Also, keep in mind that you can't change your funding goal
once you've initiated the campaign.
4. Promote your campaign.
There are many different ways to make people aware of your crowdfunding campaign. Here are several tips for getting the word out there:
Utilize social media to spread the message.
Reach out to the media and bloggers to get coverage for your campaign.
Host a live event to drive up interest and engagement.
Keep in mind that your campaign is unlikely to succeed without a 100 percent commitment on your part. You need to think of it as a your full-time job while you're driving toward your campaign goals. Leverage every relationship and marketing channel available to you.
5. Update your backers as your project progresses.
You need to keep your project backers in the loop as you move forward with your campaign. If you don't share regular updates with them, you could lose their interest and you may not be able to attract as many pledgers as you would like.
Fortunately, crowdfunding platforms generally have built-in tools that allow you to update your project backers and send messages out to them. Take advantage of these tools and keep everyone in the loop.
Hype is unnecessary. Be honest and regular with your updates. If things aren't going exactly as you hoped they would, be transparent. Backers want to know that you can actually deliver on your project and the rewards that you promised them.
6. Fulfill your promise.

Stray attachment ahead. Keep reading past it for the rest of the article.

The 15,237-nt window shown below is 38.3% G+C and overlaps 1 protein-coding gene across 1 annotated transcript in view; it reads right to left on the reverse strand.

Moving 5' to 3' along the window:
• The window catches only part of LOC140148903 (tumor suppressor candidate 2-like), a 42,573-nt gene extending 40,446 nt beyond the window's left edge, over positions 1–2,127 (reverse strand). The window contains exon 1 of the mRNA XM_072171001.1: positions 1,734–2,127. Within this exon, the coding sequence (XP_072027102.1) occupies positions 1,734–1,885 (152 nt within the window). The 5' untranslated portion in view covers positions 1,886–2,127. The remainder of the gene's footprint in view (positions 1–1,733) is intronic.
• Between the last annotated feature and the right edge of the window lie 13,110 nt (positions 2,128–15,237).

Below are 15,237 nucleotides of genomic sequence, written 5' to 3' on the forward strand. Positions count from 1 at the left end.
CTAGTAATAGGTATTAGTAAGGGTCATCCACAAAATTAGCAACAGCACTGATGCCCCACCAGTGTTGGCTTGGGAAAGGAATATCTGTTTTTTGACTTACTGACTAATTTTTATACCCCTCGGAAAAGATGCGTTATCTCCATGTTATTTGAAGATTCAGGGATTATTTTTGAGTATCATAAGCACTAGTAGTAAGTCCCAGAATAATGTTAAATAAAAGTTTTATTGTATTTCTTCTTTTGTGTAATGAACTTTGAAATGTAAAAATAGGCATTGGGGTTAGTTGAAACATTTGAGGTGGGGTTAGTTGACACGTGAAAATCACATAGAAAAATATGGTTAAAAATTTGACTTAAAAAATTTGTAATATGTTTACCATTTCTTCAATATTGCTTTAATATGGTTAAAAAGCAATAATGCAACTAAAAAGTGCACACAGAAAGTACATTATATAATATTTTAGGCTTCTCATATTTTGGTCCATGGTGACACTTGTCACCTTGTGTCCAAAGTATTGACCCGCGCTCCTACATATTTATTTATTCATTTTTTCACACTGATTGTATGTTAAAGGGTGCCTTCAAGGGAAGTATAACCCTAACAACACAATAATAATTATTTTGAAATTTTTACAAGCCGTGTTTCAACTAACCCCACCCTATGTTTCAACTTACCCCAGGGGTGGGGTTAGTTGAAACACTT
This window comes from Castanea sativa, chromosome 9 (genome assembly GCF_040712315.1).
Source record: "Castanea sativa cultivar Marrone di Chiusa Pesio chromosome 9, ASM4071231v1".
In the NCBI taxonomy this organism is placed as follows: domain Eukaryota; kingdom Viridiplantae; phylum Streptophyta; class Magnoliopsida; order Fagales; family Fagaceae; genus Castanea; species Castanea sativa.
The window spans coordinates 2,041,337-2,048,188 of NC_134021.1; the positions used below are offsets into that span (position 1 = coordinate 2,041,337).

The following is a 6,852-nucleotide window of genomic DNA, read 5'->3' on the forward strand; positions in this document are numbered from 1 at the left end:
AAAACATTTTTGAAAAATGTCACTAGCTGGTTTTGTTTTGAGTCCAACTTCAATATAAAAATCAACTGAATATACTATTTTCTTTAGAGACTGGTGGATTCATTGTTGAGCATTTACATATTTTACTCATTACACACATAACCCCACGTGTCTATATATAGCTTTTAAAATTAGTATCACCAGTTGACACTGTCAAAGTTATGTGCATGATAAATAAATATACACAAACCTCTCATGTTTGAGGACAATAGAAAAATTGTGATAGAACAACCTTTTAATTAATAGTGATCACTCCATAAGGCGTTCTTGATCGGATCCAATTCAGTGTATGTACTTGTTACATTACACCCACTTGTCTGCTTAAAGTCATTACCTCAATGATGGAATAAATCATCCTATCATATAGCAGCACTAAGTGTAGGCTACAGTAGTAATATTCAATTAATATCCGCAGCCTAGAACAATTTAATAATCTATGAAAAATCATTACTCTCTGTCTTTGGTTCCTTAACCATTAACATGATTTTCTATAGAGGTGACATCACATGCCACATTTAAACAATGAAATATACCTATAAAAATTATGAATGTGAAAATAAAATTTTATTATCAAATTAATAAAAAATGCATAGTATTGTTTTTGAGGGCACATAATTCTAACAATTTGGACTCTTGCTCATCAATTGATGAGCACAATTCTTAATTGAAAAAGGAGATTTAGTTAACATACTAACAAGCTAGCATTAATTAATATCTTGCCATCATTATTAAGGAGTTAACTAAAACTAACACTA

Crowdfunding campaigns aren't over if and when you reach your funding goals. They're over when the creator has fulfilled their promises. This means completing your project. This means delivering on your perks or rewards, and making sure that you're communicating with supporters every step of the way.
You can also use surveys to collect feedback from the pledgers at this stage, and this will give you the feedback you need to improve upon your crowdfunding processes in the future.
Only when fulfillment is complete can you truly say that you had a successful crowdfunding campaign. Until then, there are still a lot of things up in the air, both for you and for your backers.
Bonus step: Use Krowdster to boost your reach.
We've already talked a little bit about promotion, which is absolutely vital to the success of your campaign.
Krowdster is an app that helps you manage your crowdfunding campaign. You can use it to optimize your target audience, extend your social reach and get in touch with journalists and media outlets to get more exposure for your campaign.
The challenges of launching a successful crowdfunding campaign should be fairly apparent by now. Krowdster could prove to be an invaluable tool in meeting your funding goals.
Don't forget: Your backers are of number-one importance. When you show them that you care, they'll be more willing to trust you and may even reach out to their friends to share your idea with them.
It's no secret that crowdfunding campaigns can be a lot of work. With the right structure in place, you can meet and even exceed your funding goals, but don't expect it to come easy. If you don't succeed the first time, be willing to try again. The Coolest Cooler would never have been funded had creator Ryan Grepper given up after his initial failure.